||gauny || Literally this means going to: You're gauny get yer backsid skelpt!' When part of a request or question it means are you going to, but the idea is really a firm suggestion rather than a tentative query: 'Gauny see's ower that screwdriver?' 'Gauny shut yer face, you?' One step further, gauny no introduces a request not to do something: Gauny no keep bumping inty us pal?'
An unflattering description, meaning ugly, that seems to be more often applied to
women than men.: That yin fancies hersel an she's pure hackit an aw
||hairy || A wee hairy is an abusive name for a young woman considered sluttish: The only ones that go to that club are neds and wee hairies. To 'take a hairy fit'(sometimes shortened to 'take a hairy') means to go crazy with anger: 'Your brother'll take a hairy when he sees the state you've got his Armani jacky inty'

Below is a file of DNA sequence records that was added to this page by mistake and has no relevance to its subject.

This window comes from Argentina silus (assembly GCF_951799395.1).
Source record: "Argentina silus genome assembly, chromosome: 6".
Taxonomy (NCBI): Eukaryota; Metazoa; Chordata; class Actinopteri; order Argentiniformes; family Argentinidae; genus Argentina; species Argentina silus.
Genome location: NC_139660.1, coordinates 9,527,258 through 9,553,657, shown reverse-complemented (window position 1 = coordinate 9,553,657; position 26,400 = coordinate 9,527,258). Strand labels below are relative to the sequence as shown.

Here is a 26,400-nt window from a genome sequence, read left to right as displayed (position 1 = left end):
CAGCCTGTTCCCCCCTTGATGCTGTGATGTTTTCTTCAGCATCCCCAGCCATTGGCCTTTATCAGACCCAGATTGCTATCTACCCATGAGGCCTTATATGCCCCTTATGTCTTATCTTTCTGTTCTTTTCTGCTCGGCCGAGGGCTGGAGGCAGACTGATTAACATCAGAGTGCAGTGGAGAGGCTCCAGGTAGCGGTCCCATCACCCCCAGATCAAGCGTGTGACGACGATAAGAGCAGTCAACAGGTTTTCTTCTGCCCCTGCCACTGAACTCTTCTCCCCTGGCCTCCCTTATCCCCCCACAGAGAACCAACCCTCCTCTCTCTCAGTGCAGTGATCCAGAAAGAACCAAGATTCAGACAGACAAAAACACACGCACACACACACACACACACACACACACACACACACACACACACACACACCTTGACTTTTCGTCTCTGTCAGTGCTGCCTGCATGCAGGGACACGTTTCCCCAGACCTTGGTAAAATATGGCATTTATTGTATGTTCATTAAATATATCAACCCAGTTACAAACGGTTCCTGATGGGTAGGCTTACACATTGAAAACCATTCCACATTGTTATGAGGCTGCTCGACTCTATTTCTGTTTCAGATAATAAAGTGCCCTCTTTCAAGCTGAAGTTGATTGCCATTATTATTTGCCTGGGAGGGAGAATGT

||haufers || When two individuals agree to buy some things between them, sharing the price equally, this is to get haufers: 'Ah'l go haufers wi ye on a new video'.
||Ibrox Park||The home ground of Rangers F.C.: His faither stopped gaun tae the gemme efter the Ibrox Disaster in seventy-wan.
||icey || Short for ice cream van: 'That tune sounds dead like the one the icey plays'
||intit no? || This literally means 'isn't it not?' and is a common double negative, frequently used by a speaker seeking confirmation of some negative statement: Its nae use gaun up north in this weather, intit no?'
||jag||A jag is an instance of being pricked by something, especially an injection: Ah hate it when the dentist gies ye a jag in the mooth To jag is to prick: She jagged her finger on the barbed wire.' Put yer shoes on - somethin on the greass might jag yer foot.'